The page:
Tesla Needs a Tim Cook
Elon Musk, the CEO of Tesla Motors, is a visionary. But he’s had to air-freight tires from Czechoslovakia at what sounded like 10 times the cost of shipping them by sea (“I wanted to punch myself in the face for that one,” he told investors on an earnings call). He’s pushing factory workers to work 68-hour weeks to meet production goals. And he’s had trouble convincing suppliers to fill orders. All things that cost the company a lot of money.
The challenges of running an efficient business have given Musk new respect for the auto industry he’s often criticized as an outdated dinosaur. “Generally speaking, the car business is a pretty cost-efficient business. It may not be good at a lot of things—breakthrough technology, that sort of thing—but it’s pretty good at cost optimization,” he said on the call. He acknowledged that Tesla will need to get far more efficient if it’s going to compete.
Cost overruns and production difficulties are to be expected from a small company that’s just starting to ramp up production. But the difficulties are no doubt a big reason why Tesla failed to lower its losses as Wall Street had hoped. At one point after the earnings call last night, the company’s stock had dropped over 10 percent. The company did also have much positive news during the call: markedly higher earnings and success in hitting production rate targets (see “Tesla’s Explosive Revenue Suggests a Brighter Future”).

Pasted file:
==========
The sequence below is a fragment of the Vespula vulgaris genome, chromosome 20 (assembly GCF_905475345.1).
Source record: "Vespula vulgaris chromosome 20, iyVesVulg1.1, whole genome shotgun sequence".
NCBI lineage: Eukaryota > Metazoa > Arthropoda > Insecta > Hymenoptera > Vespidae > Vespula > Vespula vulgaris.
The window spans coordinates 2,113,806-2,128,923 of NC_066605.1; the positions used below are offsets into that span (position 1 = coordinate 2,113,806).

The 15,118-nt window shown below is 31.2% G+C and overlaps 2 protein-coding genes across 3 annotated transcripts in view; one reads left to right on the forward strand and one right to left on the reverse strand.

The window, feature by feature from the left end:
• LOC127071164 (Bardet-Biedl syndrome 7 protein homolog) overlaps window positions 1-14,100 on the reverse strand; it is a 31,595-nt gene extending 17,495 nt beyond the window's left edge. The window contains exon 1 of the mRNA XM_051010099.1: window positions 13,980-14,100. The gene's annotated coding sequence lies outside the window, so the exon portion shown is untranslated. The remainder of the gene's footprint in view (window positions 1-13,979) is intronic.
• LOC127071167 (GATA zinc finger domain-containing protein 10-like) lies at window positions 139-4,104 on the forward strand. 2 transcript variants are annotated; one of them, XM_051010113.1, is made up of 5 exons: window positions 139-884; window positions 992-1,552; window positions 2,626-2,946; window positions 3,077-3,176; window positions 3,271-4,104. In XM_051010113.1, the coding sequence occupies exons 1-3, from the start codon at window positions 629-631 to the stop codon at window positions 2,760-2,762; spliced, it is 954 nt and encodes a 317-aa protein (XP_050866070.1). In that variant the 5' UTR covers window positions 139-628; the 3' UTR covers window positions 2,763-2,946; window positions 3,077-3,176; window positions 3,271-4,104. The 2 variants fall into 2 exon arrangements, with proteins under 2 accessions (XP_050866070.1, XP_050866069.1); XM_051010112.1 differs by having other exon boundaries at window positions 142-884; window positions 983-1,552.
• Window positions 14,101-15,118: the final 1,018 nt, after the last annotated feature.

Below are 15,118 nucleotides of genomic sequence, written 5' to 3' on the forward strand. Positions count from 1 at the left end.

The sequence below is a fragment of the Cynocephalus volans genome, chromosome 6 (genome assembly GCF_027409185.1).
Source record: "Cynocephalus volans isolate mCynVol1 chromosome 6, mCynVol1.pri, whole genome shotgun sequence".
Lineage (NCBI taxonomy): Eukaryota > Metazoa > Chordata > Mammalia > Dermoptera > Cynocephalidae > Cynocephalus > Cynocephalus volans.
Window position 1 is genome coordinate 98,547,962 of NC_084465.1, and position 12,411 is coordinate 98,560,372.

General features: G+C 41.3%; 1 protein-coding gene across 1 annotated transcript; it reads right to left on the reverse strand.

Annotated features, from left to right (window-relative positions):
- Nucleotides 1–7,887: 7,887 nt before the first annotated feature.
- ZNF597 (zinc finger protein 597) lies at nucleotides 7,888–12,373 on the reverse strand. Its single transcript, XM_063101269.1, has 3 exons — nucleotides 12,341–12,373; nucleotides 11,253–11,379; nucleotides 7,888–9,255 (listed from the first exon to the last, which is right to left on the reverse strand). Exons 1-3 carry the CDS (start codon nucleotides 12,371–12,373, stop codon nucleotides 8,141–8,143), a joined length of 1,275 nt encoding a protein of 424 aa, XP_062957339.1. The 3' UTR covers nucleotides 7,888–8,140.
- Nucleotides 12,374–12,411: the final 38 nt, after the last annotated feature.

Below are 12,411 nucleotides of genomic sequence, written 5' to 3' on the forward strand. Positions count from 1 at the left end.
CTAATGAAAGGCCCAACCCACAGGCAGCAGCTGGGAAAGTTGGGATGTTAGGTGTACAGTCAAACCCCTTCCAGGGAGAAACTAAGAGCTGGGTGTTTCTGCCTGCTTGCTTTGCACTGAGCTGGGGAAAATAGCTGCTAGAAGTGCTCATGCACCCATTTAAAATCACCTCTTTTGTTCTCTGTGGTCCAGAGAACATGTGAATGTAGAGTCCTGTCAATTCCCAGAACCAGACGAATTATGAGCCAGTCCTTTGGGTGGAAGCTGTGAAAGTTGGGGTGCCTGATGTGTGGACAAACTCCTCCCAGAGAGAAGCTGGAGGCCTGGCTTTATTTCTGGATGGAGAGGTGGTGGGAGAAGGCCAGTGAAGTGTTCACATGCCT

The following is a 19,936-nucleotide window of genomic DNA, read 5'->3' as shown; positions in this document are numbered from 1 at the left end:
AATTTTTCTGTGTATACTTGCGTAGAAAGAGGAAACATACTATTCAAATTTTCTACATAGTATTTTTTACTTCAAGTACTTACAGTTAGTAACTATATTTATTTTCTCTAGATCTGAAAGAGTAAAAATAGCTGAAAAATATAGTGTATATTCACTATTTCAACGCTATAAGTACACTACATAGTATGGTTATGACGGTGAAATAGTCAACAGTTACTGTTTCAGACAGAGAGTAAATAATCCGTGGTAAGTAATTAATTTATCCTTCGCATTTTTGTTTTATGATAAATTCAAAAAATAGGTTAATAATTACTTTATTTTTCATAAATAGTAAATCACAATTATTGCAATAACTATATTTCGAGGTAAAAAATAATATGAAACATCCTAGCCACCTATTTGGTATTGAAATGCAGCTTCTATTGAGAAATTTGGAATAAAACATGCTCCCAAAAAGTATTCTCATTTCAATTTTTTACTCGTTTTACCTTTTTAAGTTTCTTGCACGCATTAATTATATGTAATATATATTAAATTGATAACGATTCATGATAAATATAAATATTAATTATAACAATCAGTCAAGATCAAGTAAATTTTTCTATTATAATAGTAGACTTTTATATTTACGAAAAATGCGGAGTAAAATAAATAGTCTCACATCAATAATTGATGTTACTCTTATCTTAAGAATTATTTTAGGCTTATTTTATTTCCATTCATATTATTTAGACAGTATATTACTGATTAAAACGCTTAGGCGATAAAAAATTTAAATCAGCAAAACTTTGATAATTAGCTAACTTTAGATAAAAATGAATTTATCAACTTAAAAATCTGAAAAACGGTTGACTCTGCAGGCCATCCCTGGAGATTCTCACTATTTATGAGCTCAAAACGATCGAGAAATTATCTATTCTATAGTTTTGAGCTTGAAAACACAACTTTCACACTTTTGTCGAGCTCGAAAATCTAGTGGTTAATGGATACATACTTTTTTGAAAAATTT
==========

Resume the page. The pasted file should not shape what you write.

If Musk is Tesla’s Steve Jobs, then he really needs an equivalent of Apple’s Tim Cook to make the company take off—someone who’s a genius for logistics and supply chains. Without that, even a product like the Model S, which automotive insiders have generally declared a brilliant car, won’t be enough to guarantee the company’s success.
That person may already be in place at Tesla, to judge by the improvements the company has seen over the last month or so—if not Musk then one of his other leaders. Musk said suppliers are starting to believe that Tesla really can hit production targets, and he claims that workweeks are down to something like 50 hours, greatly reducing overhead costs. He’s optimistic that will come down to the 40s next month. We’ll see. He’s failed to meet optimistic goals in the past.
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